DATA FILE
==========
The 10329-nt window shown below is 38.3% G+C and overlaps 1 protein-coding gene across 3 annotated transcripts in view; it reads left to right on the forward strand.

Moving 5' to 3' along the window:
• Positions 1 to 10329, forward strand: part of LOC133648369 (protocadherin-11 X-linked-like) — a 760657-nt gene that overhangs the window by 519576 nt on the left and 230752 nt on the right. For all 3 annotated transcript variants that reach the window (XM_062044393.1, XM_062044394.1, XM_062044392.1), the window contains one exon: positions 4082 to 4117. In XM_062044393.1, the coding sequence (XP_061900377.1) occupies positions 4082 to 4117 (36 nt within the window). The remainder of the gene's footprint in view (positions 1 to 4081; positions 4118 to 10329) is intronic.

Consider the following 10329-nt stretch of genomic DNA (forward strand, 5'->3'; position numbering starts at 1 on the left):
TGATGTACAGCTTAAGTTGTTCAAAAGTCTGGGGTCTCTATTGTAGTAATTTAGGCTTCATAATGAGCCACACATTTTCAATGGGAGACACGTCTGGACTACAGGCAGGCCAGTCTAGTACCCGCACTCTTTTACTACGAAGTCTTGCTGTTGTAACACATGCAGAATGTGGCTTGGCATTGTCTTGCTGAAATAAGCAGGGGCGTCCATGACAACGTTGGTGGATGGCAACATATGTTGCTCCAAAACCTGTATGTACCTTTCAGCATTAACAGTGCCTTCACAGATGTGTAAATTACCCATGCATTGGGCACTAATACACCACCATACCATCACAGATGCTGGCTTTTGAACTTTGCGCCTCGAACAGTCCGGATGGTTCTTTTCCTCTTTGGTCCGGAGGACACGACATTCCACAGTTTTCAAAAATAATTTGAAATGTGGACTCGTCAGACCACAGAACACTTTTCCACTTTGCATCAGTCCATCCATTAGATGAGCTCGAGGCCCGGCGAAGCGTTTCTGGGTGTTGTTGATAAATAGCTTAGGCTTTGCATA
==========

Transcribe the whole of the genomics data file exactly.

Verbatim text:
The 10329-nt window shown below is 38.3% G+C and overlaps 1 protein-coding gene across 3 annotated transcripts in view; it reads left to right on the forward strand.

Moving 5' to 3' along the window:
• Positions 1 to 10329, forward strand: part of LOC133648369 (protocadherin-11 X-linked-like) — a 760657-nt gene that overhangs the window by 519576 nt on the left and 230752 nt on the right. For all 3 annotated transcript variants that reach the window (XM_062044393.1, XM_062044394.1, XM_062044392.1), the window contains one exon: positions 4082 to 4117. In XM_062044393.1, the coding sequence (XP_061900377.1) occupies positions 4082 to 4117 (36 nt within the window). The remainder of the gene's footprint in view (positions 1 to 4081; positions 4118 to 10329) is intronic.

Consider the following 10329-nt stretch of genomic DNA (forward strand, 5'->3'; position numbering starts at 1 on the left):
TGATGTACAGCTTAAGTTGTTCAAAAGTCTGGGGTCTCTATTGTAGTAATTTAGGCTTCATAATGAGCCACACATTTTCAATGGGAGACACGTCTGGACTACAGGCAGGCCAGTCTAGTACCCGCACTCTTTTACTACGAAGTCTTGCTGTTGTAACACATGCAGAATGTGGCTTGGCATTGTCTTGCTGAAATAAGCAGGGGCGTCCATGACAACGTTGGTGGATGGCAACATATGTTGCTCCAAAACCTGTATGTACCTTTCAGCATTAACAGTGCCTTCACAGATGTGTAAATTACCCATGCATTGGGCACTAATACACCACCATACCATCACAGATGCTGGCTTTTGAACTTTGCGCCTCGAACAGTCCGGATGGTTCTTTTCCTCTTTGGTCCGGAGGACACGACATTCCACAGTTTTCAAAAATAATTTGAAATGTGGACTCGTCAGACCACAGAACACTTTTCCACTTTGCATCAGTCCATCCATTAGATGAGCTCGAGGCCCGGCGAAGCGTTTCTGGGTGTTGTTGATAAATAGCTTAGGCTTTGCATA